Configuring Steampipe SQLite Extensions
Note: You must use a version of SQLite that has extension loading enabled!
To use the Steampipe SQLite extension, you first have to load the extension module. Run SQLite, and in the SQLite shell load the extension with the
$ sqlite3sqlite> .load ./steampipe_sqlite_extension_github.so
Once the extension is loaded, the virtual tables will appear. You can run the SQLite
pragma module_list command to see them:
sqlite> pragma module_list;pragma_table_infogithub_issue_commentjson_eachgithub_workflowgithub_traffic_view_weekly...
Now that the extension is loaded, we have to configure it with plugin-specific options. Many plugins include a default configuration that may "just work", but you can explicitly set the configuration with the
sqlite> select steampipe_configure_github('token="ghp_Bt2iThisIsAFakeToken1234567"');
Each extension includes its own
steampipe_configure function that takes as its argument a string containing the HCL configuration options for the plugin. The options vary per plugin, and match the connection options for the corresponding plugin. You can view the available options and syntax for the plugin in the Steampipe hub.
Note that HCL is newline-sensitive. To specify multiple arguments, you must include the line break:
sqlite> select steampipe_configure_aws('access_key="AKIA4YFAKEKEYT99999"secret_key="A32As+zuuBFThisIsAFakeSecretNb77HSLmcB"');
Persisting Your Configuration
SQLite does not persist your module configuration; you need to load and configure the module(s) each time you start SQLite. Fortunately, SQLite provides options for loading these commands from a file.
Create a file with the commands you wish to run when SQLite starts:
-- Turn on column headers.headers ON-- Set output to table.mod table-- Load and Configure Github extension.load ./steampipe_sqlite_extension_github.soselect steampipe_configure_github('token="ghp_Bt2iThisIsAFakeToken1234567"');-- Load and Configure AWS extension.load ./steampipe_sqlite_extension_aws.soselect steampipe_configure_aws('access_key="AKIA4YFAKEKEYT99999"secret_key="A32As+zuuBFThisIsAFakeSecretNb77HSLmcB"');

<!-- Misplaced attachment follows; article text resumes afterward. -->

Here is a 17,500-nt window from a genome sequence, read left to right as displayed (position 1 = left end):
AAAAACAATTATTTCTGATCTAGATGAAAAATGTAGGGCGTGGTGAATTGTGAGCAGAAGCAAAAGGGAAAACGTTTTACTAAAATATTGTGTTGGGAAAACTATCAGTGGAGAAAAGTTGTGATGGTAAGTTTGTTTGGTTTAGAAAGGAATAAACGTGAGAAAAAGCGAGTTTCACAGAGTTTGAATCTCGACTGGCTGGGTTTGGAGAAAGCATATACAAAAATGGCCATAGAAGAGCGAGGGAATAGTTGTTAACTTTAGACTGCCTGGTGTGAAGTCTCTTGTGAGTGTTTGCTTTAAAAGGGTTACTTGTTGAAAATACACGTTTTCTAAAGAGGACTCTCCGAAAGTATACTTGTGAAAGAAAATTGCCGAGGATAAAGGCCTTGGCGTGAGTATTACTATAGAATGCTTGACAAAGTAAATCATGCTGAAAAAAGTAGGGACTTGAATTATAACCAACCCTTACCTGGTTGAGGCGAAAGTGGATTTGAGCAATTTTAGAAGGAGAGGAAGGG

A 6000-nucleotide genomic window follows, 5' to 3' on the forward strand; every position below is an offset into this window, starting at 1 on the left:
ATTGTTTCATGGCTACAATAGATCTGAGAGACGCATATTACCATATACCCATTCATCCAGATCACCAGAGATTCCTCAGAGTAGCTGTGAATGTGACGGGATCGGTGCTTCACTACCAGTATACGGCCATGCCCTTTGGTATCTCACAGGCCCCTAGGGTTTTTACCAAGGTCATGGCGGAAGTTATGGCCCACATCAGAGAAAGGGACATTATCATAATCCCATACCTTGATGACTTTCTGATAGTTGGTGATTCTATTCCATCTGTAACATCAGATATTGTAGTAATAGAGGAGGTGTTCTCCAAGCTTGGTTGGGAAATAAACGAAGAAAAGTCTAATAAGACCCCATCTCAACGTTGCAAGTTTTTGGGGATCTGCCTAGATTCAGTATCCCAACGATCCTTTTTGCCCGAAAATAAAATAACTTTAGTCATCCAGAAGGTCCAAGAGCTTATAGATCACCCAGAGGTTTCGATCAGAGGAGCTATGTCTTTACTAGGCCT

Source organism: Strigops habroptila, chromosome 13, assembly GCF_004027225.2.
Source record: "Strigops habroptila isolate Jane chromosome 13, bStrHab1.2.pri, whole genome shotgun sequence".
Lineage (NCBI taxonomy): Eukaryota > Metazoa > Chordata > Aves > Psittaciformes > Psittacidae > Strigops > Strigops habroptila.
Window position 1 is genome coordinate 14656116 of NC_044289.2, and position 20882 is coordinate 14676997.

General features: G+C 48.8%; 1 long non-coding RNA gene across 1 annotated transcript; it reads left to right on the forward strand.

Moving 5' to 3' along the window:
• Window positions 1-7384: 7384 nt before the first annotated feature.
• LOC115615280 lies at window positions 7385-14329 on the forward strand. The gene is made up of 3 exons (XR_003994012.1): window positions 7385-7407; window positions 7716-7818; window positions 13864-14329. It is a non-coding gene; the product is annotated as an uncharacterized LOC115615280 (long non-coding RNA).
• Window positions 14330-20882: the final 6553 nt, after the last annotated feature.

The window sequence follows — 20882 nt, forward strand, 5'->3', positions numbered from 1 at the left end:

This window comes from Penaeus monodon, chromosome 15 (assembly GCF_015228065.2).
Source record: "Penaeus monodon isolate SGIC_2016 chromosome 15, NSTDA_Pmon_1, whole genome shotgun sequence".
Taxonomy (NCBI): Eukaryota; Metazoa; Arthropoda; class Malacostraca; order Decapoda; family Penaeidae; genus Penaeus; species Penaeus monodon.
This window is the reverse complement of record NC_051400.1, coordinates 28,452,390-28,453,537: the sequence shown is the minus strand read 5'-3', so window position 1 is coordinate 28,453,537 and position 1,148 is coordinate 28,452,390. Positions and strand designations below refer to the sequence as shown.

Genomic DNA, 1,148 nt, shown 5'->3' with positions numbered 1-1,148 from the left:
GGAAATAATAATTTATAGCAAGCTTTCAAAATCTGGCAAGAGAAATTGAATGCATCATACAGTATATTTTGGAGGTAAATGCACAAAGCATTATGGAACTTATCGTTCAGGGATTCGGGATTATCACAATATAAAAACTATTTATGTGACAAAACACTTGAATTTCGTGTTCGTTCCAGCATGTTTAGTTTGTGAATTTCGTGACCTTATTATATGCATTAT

To load this every time you start SQLite, name the file
.sqliterc and save it to the root of your home directory.
Alternatively, you can give the file another name and then pass the file to the
--init argument when starting SQLite:
./sqlite3 my_db --init ./init.sql
Or run the file after starting SQLite with the
sqlite> .read ./init.sql
Enabling SQLite extension loading
The Steampipe SQLite extensions are packaged as loadable modules. You must use a version of SQLite that has extension loading enabled. Some SQLite distributions (including the version that ships with MacOS) disable module loading as a compilation option, and you can't enable it. In this case, you have to install a version that supports extensions. You can download a precompiled SQLite binary for your platform from the SQLite downloads page or use a package manager such as
apt to install it.
If you try to run the
.load command but you get an error like
Error: unknown command or invalid arguments: "load". Enter ".help" for help you may not have extension loading enabled. If your installation has the
OMIT_LOAD_EXTENSION compile option, then it does not support loadable modules:
$ sqlite3 :memory: 'select * from pragma_compile_options()' | grep OMIT_LOAD_EXTENSION
By default, query results are cached for 5 minutes. You can change the duration with the STEAMPIPE_CACHE_MAX_TTL:
export STEAMPIPE_CACHE_MAX_TTL=600 # 10 minutes
or disable caching with the STEAMPIPE_CACHE:
You can set the logging level with the STEAMPIPE_LOG_LEVEL environment variable. By default, the log level is set to
SQLite logs are written to STDERR, and they will be printed to the console by default. You can redirect them to a file instead with the standard file redirection mechanism:
sqlite3 2> errors.log